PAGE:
Channel Surfing: The Omnichannel Customer Experience
Without knowing what an omnichannel experience is, customers say they want it and, in many cases, have come to expect it. According to PwC’s June 2023 Global Consumer Insights Pulse Survey, 80 percent of consumers shopped across at least three channels in the first half of the year. If we ascribe to the common belief that it takes seven marketing touches before a customer will act on a call to action, the fact that consumers are shopping across at least three channels is significant.
It goes without saying, for as much channel surfing as customers are already doing, companies should have the right CX strategies in place to ensure customer satisfaction and retention. The brands that have the strongest loyalty and engagement and who see the strongest customer lifetime value all have a strong omnichannel strategy.
Distinguishing Between Omnichannel and Multichannel
But what is an omnichannel experience? First, I'll answer by explaining what it's not. An omnichannel experience is not simply multichannel. Multichannel implies you have a presence in multiple channels; however, they're not connected. This may mean you have a web presence, a mobile app, a SMS program, social channels and maybe even a point-of-sale app in a brick-and-mortar store. However, in a multichannel experience, the customer and customer experience are unique to each channel. While this is better than nothing, it's not providing the best possible experience to the end user — your customer.
An omnichannel experience, by comparison, is very customer centric. It takes a personalized approach to the customer and their interactions. Moving from channel to channel is seamless, as the entire experience is synched and often based on customer behavior. No matter how or where the customer is engaging with you, the customer feels known and seen. They're treated to an experience that deepens brand loyalty and encourages further engagement. The connected experience across all channels instills trust in the customer; they know what to expect in their brand experience. And this leads to higher satisfaction and retention rates. According to Omnisend, customer retention rates are 90 percent higher for omnichannel vs. single channel.
And if all that's not enough, an omnichannel customer experience strategy can help you understand your customer journey at a much more detailed level. With a seamless, consistent journey, you're able to create a laser-focused, data-driven customer journey map. You can better understand entry points or first engagements with your brand as well as better identify where you're losing people in the sales funnel.
How to Implement an Omnichannel Experience
While you can’t argue with the benefits of an omnichannel experience, you may be left wondering how you implement one — particularly if you have a single or multichannel strategy in place already. Here are some steps to get started:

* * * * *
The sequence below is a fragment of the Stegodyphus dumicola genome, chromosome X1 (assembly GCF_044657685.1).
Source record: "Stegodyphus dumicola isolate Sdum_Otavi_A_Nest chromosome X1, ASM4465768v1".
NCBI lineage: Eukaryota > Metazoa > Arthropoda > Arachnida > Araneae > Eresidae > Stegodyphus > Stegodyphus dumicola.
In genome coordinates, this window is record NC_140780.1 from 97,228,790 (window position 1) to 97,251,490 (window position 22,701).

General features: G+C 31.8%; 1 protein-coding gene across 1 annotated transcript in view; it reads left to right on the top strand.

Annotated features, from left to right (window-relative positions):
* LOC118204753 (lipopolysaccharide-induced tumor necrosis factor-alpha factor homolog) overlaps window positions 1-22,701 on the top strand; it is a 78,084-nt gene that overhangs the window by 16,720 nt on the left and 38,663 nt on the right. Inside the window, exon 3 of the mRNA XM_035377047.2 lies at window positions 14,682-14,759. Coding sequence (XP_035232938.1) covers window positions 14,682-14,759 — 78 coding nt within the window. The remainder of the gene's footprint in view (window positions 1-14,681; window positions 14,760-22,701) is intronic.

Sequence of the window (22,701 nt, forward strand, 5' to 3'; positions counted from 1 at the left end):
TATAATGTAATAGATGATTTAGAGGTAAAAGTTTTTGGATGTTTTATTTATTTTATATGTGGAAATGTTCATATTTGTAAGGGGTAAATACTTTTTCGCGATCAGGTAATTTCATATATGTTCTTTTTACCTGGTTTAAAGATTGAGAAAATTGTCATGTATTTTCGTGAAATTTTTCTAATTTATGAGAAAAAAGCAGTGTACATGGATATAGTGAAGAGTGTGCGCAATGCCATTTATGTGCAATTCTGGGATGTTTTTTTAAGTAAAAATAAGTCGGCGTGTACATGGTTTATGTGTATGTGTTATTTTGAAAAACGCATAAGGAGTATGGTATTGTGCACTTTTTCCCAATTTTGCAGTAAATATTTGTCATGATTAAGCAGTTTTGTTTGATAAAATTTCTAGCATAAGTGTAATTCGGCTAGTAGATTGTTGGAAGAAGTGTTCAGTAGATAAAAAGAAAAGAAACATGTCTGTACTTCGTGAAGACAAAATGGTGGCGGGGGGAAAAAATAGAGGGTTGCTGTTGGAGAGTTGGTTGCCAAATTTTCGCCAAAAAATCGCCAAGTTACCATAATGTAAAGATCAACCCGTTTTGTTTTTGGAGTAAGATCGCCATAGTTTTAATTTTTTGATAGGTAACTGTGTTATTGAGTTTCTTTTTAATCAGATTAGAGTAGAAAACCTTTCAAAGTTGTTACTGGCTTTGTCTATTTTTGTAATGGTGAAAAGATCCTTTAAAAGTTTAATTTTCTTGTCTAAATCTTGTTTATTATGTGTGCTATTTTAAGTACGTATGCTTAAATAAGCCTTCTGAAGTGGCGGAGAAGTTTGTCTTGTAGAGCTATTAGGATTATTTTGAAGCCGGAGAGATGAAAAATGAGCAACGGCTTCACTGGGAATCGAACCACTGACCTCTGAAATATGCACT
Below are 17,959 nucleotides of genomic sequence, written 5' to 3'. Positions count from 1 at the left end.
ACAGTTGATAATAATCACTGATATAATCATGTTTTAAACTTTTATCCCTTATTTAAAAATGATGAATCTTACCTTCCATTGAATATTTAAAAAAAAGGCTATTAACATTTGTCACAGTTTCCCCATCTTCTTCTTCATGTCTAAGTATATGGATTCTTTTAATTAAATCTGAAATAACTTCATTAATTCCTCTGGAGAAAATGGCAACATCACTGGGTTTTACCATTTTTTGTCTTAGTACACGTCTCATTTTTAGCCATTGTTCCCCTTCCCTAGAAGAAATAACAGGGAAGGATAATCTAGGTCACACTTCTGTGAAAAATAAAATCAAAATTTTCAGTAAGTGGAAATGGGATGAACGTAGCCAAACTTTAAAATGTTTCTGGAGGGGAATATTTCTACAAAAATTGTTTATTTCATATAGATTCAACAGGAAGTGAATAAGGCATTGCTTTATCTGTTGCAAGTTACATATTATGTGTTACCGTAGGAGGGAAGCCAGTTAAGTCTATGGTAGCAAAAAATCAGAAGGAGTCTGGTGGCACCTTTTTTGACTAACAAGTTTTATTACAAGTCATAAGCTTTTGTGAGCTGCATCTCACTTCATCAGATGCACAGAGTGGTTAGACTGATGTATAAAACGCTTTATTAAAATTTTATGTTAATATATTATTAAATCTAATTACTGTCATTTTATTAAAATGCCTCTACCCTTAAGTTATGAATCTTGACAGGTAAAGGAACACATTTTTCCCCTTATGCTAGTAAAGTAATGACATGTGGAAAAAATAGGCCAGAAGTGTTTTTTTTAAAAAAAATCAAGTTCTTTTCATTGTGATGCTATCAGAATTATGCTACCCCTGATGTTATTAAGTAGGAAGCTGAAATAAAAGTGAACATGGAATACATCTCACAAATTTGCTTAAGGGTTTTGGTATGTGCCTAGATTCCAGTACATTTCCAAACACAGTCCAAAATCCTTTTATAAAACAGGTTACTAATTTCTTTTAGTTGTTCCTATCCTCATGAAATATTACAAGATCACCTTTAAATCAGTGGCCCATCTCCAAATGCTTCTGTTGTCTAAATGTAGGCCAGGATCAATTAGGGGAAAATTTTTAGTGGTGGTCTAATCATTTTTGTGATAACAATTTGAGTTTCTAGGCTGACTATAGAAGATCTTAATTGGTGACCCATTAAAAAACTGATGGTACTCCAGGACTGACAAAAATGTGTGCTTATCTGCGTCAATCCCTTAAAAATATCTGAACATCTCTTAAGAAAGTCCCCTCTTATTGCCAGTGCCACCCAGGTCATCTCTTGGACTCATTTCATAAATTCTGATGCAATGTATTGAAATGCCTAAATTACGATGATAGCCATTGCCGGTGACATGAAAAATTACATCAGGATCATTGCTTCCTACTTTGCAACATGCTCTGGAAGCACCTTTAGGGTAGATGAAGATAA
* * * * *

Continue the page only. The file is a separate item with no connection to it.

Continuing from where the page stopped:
- Take inventory: Start by taking inventory of all your channels. You likely have websites, point-of-sale apps, mobile apps, social engagement tools, SMS apps, email channels and more. Are these the right channels? Do you understand not only how your customers are engaging with your channels but how they interact with your competitors? And know you don’t have to be everywhere in order to deliver a strong omnichannel experience. It's far better to do a few channels incredibly well than try to be everywhere.
- Be consistent: You’ll then want to ensure the experience is consistent across the board. In many cases, you have different teams developing different experiences. Make sure each is compliant with your brand guidelines and provides a seamless look and feel.
- Be data-driven: The heart of a strong omnichannel experience is the data. Take stock where all the data you collect is stored and ask your technical teams if the data from various channels can be stored in one place. This will give you a more holistic view of each customer, their behavior and their journey. With that, you can personalize interactions. You can anticipate their needs, wants and behaviors.
- Be seamless: And finally, ask your development teams to ensure you're delivering a connected experience by making the channel transitions seamless. For example, if a customer starts an interaction on their phone, you’ll want to ensure when they come to your site they can pick up where they left off.
Your customer’s reliance on technology isn't going to go away. They will continue to surf the various channels in search of an epic experience. By executing on a connected, seamless, personalized and truly omnichannel strategy, you can deliver the ultimate ride that will result in strong loyalty.
Sara Faatz is director of the technology community relations team at Progress, a trusted provider of application development and infrastructure software.
Related story: 2022 Top 100 Omnichannel Retailers
Sara Faatz is director of the technology community relations team at Progress. She has spent the majority of her 20+ year career in the developer space, building community, producing events, creating marketing programs and more. With more than 20 years’ experience leading corporate and product marketing and community building for organizations that target primarily the developer audience, Sara has a proven track record of conceptualizing and orchestrating campaigns that evolve the brand and positively impact the company’s image and revenue. Over the years, she has run marketing departments (both large and small), built community programs from the ground up, created partner programs, and acted as a brand ambassador and spokesperson for various organizations. When she’s not working, she likes diving with sharks, running, and watching hockey. You can find her on Twitter and LinkedIn.